Stop drinking coffee and buy SSDs instead.
Love that! :)

Posted to Abandoning opera after 15 years... over 1 year ago

I switched from Opera to Chrome a couple of years ago, too. Still wish they get a bigger browser share though...

I'm curious, what features in Dragonfly make it better than Chrome's Devtools? I tried Dragonfly a while ago and didn't like the experience.

Posted to Faux Heredocs in Node.js/JS over 1 year ago

Wow that's fun, thanks for sharing! :)

Posted to Detect if Chrome DevTools are open over 1 year ago

@sindresorhus Hehe, back to the window height method :) Thanks for sharing!

Sounds like you want to capture window resize events. Typicall you put all your components inside Ext.container.Viewport and use Ext's layout mechanism that automatically tracks window resizing. You can override it if you want to. Check out these two methods:

If you provide more details on what you're trying to do I'll try to help (here or on StackOverflow)

console.error() and console.debug() also output stack trace (at least in Chrome) which is pretty handy!

Posted to Detect if Chrome DevTools are open over 1 year ago

Yup, it no longer works as console.profiles was removed. See

Posted to When to use CSS preprocessor over 1 year ago

When you already know CSS :)

Thanks for sharing your experience! I have some questions...

1) Web engineering relies very little on CS academics, algorithms, big O etc

I studied CS and I think it's very helpful, aquiring a solid knowledge base delivered to you in a systematic way is not only more efficient way of learning than reading books and writing amateurish code but also enables you to further learn myriads of new things when you're on your own, systemize things in your head, have a holistic approach to problem solving. I agree that to become good Web Engineer and solve real world problems just having a university degree is not enough, it takes time to learn to actually apply your knowledge in an efficient way (along with developing quality standards, aquiring methodologies, etc.). But you've gotta have that base knowledge first just so you don't get buried in the avalanche of information flowing at you at high speed.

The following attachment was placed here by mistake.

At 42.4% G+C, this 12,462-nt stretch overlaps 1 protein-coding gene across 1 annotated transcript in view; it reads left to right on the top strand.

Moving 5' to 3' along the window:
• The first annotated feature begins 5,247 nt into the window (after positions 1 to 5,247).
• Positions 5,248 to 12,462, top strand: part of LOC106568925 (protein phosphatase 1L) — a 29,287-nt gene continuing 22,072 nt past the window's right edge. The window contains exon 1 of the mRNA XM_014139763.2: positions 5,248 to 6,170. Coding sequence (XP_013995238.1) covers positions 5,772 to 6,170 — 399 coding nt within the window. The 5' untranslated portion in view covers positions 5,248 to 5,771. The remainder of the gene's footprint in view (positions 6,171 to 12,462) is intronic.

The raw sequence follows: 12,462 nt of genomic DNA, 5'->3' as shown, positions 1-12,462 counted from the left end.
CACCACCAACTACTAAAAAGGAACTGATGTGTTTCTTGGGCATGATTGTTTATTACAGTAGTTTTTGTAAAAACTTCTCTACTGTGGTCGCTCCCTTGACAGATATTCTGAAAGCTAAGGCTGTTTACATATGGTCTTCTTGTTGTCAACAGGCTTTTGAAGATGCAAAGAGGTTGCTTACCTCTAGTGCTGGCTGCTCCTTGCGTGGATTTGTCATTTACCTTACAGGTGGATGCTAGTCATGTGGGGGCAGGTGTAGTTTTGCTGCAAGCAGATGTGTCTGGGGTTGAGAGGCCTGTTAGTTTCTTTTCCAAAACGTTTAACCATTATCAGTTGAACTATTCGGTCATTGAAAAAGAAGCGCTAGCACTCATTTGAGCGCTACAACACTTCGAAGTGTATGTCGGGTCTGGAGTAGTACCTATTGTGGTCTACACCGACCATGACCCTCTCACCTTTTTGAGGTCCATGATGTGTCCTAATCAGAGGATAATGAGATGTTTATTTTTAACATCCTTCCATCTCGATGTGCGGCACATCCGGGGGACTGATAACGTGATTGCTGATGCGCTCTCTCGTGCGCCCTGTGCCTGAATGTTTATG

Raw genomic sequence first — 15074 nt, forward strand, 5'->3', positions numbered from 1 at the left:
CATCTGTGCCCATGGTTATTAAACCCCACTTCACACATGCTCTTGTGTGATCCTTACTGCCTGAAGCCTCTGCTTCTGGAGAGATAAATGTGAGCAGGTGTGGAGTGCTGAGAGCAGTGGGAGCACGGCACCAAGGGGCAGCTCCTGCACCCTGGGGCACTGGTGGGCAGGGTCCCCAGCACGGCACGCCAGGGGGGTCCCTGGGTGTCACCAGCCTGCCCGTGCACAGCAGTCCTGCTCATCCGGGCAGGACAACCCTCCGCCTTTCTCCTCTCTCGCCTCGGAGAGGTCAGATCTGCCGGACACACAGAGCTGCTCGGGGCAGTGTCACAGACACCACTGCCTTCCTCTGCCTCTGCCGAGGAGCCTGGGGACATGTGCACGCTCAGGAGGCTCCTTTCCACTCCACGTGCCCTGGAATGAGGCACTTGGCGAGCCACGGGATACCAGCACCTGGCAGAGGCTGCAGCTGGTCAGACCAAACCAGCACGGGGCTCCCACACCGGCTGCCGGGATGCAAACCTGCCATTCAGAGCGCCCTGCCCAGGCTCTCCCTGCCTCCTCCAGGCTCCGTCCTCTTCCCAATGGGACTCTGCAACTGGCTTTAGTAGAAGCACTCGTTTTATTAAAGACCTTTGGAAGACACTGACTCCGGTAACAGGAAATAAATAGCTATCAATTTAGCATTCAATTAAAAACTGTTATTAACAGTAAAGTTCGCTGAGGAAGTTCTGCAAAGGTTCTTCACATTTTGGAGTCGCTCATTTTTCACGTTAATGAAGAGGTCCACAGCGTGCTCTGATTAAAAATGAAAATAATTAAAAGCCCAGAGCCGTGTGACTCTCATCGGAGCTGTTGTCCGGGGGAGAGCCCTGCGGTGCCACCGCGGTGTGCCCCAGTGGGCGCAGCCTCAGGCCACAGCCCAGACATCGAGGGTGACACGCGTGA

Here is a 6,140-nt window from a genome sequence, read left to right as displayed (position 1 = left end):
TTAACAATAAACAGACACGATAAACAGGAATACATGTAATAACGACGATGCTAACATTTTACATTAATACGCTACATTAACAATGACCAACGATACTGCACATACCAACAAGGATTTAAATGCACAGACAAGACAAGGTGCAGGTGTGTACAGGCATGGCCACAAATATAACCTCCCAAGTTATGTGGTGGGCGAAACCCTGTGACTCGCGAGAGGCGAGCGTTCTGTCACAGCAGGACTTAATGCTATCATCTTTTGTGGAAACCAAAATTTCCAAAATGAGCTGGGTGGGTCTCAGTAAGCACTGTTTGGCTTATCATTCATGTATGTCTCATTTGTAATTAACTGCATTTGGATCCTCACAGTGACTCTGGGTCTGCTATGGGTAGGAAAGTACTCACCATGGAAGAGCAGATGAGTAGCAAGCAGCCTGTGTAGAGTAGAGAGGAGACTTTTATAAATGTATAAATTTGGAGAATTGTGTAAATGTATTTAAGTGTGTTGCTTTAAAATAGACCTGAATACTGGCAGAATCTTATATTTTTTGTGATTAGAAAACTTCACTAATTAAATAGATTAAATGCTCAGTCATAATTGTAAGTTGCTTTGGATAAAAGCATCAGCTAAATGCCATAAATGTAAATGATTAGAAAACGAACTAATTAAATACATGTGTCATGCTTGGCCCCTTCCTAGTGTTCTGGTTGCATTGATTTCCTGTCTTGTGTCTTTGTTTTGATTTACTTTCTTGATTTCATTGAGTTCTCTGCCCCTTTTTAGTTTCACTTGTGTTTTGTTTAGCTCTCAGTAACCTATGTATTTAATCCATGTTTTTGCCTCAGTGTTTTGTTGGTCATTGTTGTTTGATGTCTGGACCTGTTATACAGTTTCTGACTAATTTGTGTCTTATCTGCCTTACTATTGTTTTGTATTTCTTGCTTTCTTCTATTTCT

I'll be looking for a new job soon and I'm planning on refreshing and/or filling that gaps in my "CS academics, algorithms, big O" skills (besides updating my portfolio, of course). I'm curious to know, which IT field do you think actually requires CS skills if not Web Engineering, as you suggest?

4) Avoid SQL joins in your website code

That's an interesting statement! In my mind, even a small website would have multiple tables with references between them, thus the need to use JOINs at least somewhere. Do you, perhaps, mean that one should avoid doing so in runtime by employing a caching mechanism? Can you elaborate on that point?

Otherwise, thanks again for some advice!

Thanks for sharing! Often it's also handy to check if any external resources failed to load:

casper.on('resource.received', function(resource) {
    var status = resource.status;
    if(status >= 400) {
        casper.log('Resource ' + resource.url + ' failed to load (' + status + ')', 'error');

            url: resource.url,
            status: resource.status
Posted to PHP REPL over 1 year ago

Sadly, it's not a real REPL (see here), but that's the best we have at the moment.

The one-liner example you provided is too cryptic and unreliable, I would prefer the first code block in this case. I like using logical operands for quick short conditionals but I rarely go beyond something like

someCondition && doActionIfTrue();
anotherCondition || doActionIfFalse();

I came up with the following rules of thumb in that area:

  • Never use assignments in conditionals (even in a regular if-block). They are easy to overlook, besides you have to enclose them in extra parentheses if you want to use them in a one-liner (looks a bit messy)
  • Don't use more than 1-2 actions in a logical one-liner (someCondition && doActionIfTrue();)
  • If you want an if-else one-liner substitute, it's better to use the ternary operator instead if && and ||, especially if you want to assign assign the result of the expression to a variable. E.g. x = condition ? method1() : method2() is shorter and also more robust than x = condition && method1() || method2(), because in the second case you won't get the intended result if condition is true and method1 returns false
  • Sometimes it's OK to nest ternary operators but not deeper than 2 levels (and definitely break it into several lines with nice formatting)
  • Finally, clarity is more important than brevity. Please don't write one-liners like in the original example.
Posted to "UML" Tools over 1 year ago

At the moment I use for diagramming, including UML. The pro version is paid, but not too expensive. Definitely worth checking out if you need collaboration.

Posted to Simulate different Connection speeds over 1 year ago

Thanks for the tip! Do you know a standalone solution that's not tied to xcode? I'm also searching for an easy linux solution.

These are two different things: function declarations and function expressions.
See, for example,

Posted to GitHub Markdown Cheat Sheet over 1 year ago

Awesome tip, thanks a lot for sharing!

Great writing, thanks for sharing!